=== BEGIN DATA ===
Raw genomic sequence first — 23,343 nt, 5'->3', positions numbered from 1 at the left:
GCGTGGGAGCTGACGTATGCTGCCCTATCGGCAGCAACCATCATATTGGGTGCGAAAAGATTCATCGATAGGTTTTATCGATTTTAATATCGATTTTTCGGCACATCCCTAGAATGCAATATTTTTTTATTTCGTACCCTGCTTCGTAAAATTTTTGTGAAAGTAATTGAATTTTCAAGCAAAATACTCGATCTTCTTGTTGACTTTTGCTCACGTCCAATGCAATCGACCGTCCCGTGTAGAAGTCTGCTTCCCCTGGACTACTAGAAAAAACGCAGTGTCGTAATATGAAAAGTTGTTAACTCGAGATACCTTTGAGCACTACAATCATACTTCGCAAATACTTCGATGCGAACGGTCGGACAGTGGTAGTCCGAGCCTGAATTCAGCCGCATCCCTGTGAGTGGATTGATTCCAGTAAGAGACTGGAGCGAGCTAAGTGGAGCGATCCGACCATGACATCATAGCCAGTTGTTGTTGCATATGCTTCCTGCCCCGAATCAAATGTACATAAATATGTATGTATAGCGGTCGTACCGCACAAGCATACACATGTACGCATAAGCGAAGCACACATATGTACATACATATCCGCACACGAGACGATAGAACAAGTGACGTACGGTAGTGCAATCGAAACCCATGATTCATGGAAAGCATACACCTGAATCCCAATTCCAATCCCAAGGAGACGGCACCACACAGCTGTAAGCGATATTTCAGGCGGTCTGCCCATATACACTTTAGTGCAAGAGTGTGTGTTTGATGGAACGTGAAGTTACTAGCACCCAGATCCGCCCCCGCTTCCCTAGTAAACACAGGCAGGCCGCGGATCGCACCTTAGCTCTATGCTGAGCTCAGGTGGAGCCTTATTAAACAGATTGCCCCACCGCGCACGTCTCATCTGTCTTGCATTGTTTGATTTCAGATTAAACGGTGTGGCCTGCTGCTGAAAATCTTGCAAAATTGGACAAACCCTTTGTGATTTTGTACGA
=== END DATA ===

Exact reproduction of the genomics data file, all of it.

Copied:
Raw genomic sequence first — 23,343 nt, 5'->3', positions numbered from 1 at the left:
GCGTGGGAGCTGACGTATGCTGCCCTATCGGCAGCAACCATCATATTGGGTGCGAAAAGATTCATCGATAGGTTTTATCGATTTTAATATCGATTTTTCGGCACATCCCTAGAATGCAATATTTTTTTATTTCGTACCCTGCTTCGTAAAATTTTTGTGAAAGTAATTGAATTTTCAAGCAAAATACTCGATCTTCTTGTTGACTTTTGCTCACGTCCAATGCAATCGACCGTCCCGTGTAGAAGTCTGCTTCCCCTGGACTACTAGAAAAAACGCAGTGTCGTAATATGAAAAGTTGTTAACTCGAGATACCTTTGAGCACTACAATCATACTTCGCAAATACTTCGATGCGAACGGTCGGACAGTGGTAGTCCGAGCCTGAATTCAGCCGCATCCCTGTGAGTGGATTGATTCCAGTAAGAGACTGGAGCGAGCTAAGTGGAGCGATCCGACCATGACATCATAGCCAGTTGTTGTTGCATATGCTTCCTGCCCCGAATCAAATGTACATAAATATGTATGTATAGCGGTCGTACCGCACAAGCATACACATGTACGCATAAGCGAAGCACACATATGTACATACATATCCGCACACGAGACGATAGAACAAGTGACGTACGGTAGTGCAATCGAAACCCATGATTCATGGAAAGCATACACCTGAATCCCAATTCCAATCCCAAGGAGACGGCACCACACAGCTGTAAGCGATATTTCAGGCGGTCTGCCCATATACACTTTAGTGCAAGAGTGTGTGTTTGATGGAACGTGAAGTTACTAGCACCCAGATCCGCCCCCGCTTCCCTAGTAAACACAGGCAGGCCGCGGATCGCACCTTAGCTCTATGCTGAGCTCAGGTGGAGCCTTATTAAACAGATTGCCCCACCGCGCACGTCTCATCTGTCTTGCATTGTTTGATTTCAGATTAAACGGTGTGGCCTGCTGCTGAAAATCTTGCAAAATTGGACAAACCCTTTGTGATTTTGTACGA